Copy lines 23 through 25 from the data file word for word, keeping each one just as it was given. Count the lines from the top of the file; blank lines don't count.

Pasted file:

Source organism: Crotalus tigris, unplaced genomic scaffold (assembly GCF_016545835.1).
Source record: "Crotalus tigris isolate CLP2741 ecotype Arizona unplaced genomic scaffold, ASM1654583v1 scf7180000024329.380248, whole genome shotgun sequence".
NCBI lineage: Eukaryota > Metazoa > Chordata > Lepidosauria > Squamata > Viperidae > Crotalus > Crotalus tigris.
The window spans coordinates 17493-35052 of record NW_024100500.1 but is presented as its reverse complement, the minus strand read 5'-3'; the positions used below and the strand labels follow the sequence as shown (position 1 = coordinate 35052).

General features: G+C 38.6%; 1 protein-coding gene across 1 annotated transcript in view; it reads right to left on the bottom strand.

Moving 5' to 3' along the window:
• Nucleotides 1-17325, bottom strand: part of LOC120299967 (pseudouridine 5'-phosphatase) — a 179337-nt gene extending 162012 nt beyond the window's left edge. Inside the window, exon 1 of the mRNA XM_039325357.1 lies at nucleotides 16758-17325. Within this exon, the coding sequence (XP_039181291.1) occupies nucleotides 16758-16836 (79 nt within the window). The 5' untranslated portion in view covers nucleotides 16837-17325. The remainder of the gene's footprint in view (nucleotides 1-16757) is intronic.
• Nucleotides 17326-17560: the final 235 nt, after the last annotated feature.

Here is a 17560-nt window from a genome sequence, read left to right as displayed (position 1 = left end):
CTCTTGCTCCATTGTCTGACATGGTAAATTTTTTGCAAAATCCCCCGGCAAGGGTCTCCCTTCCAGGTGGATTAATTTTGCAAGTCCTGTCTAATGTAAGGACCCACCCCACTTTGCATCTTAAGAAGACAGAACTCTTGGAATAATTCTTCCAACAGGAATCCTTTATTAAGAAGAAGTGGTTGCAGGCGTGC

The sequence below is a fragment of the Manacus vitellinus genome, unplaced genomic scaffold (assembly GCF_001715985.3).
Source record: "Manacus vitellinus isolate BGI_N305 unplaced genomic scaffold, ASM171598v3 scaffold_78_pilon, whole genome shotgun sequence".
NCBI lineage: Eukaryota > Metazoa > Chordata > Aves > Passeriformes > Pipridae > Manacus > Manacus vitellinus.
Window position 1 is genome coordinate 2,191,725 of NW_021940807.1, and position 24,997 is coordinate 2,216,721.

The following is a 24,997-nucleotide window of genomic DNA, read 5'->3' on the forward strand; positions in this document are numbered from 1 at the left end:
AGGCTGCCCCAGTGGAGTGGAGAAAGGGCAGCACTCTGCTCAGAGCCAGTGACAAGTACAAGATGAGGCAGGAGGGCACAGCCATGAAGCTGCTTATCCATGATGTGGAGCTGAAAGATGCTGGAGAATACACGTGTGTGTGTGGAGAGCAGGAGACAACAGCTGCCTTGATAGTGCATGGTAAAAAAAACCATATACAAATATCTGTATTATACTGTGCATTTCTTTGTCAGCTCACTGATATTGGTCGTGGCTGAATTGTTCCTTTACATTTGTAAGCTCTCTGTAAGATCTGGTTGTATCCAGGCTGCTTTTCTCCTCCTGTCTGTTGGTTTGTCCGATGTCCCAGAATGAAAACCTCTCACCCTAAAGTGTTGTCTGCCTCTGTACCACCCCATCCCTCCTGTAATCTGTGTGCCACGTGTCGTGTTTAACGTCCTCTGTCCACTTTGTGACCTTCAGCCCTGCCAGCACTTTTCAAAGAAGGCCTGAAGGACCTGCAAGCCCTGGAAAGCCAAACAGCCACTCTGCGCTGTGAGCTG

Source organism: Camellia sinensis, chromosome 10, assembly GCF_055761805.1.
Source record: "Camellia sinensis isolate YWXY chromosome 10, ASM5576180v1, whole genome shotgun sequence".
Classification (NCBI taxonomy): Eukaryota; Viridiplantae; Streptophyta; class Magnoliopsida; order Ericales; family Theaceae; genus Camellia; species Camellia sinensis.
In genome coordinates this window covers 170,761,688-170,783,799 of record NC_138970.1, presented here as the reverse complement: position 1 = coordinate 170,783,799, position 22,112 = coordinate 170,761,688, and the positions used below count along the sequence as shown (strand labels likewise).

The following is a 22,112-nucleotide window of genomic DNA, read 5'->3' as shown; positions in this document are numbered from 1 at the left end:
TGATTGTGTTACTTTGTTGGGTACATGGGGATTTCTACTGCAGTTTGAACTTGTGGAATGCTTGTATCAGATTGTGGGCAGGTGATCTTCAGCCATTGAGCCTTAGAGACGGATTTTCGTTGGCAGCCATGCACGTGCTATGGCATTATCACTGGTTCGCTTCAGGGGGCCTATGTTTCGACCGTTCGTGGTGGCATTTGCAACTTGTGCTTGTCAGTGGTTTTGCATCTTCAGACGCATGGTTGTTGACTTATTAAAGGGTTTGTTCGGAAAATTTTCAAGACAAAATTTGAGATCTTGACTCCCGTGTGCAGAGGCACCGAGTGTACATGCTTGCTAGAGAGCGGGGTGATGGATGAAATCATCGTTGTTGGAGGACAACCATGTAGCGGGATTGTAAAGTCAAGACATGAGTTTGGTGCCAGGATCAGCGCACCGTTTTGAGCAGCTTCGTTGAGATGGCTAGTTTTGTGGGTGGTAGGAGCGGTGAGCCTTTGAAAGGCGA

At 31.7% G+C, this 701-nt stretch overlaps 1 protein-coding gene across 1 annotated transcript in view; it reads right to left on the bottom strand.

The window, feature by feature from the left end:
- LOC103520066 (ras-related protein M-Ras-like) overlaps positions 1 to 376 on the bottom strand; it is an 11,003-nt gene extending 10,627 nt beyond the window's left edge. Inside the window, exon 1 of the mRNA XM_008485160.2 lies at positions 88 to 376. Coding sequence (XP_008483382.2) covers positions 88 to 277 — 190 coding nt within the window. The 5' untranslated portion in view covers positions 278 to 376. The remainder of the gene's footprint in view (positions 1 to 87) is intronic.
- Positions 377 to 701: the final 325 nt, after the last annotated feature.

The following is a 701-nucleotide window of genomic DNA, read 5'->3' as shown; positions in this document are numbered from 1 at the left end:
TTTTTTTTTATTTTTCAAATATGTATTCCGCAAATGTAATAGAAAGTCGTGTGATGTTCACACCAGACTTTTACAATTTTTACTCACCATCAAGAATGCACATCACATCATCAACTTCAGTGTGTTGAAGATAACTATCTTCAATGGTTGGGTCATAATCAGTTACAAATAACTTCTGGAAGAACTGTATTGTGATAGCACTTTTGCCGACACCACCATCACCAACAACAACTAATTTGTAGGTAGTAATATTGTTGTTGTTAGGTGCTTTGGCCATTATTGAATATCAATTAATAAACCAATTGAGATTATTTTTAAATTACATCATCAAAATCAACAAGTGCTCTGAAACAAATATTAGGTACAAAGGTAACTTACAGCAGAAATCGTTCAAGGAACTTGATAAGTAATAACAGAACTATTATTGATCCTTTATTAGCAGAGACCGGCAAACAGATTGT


At 31.7% G+C, this 701-nt stretch overlaps 1 protein-coding gene across 1 annotated transcript in view; it reads right to left on the bottom strand.

The window, feature by feature from the left end:
- LOC103520066 (ras-related protein M-Ras-like) overlaps positions 1 to 376 on the bottom strand; it is an 11,003-nt gene extending 10,627 nt beyond the window's left edge. Inside the window, exon 1 of the mRNA XM_008485160.2 lies at positions 88 to 376. Coding sequence (XP_008483382.2) covers positions 88 to 277 — 190 coding nt within the window. The 5' untranslated portion in view covers positions 278 to 376. The remainder of the gene's footprint in view (positions 1 to 87) is intronic.